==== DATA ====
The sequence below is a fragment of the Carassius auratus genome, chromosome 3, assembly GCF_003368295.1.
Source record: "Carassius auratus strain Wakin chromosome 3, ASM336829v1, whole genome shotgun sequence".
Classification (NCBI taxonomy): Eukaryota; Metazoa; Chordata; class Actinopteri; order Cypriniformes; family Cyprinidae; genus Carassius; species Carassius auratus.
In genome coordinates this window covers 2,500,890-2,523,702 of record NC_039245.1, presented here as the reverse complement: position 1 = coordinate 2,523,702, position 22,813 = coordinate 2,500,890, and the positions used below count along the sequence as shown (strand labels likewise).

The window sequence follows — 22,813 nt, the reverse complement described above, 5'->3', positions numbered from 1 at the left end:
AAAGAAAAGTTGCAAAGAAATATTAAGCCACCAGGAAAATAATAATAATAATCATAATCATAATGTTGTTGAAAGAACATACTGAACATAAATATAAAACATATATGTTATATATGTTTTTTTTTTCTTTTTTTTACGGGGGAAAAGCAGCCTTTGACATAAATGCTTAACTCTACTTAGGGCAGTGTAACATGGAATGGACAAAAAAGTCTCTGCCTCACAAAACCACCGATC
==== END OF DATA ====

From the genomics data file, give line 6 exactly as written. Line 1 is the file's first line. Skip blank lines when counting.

AAAGAAAAGTTGCAAAGAAATATTAAGCCACCAGGAAAATAATAATAATAATCATAATCATAATGTTGTTGAAAGAACATACTGAACATAAATATAAAACATATATGTTATATATGTTTTTTTTTTCTTTTTTTTACGGGGGAAAAGCAGCCTTTGACATAAATGCTTAACTCTACTTAGGGCAGTGTAACATGGAATGGACAAAAAAGTCTCTGCCTCACAAAACCACCGATC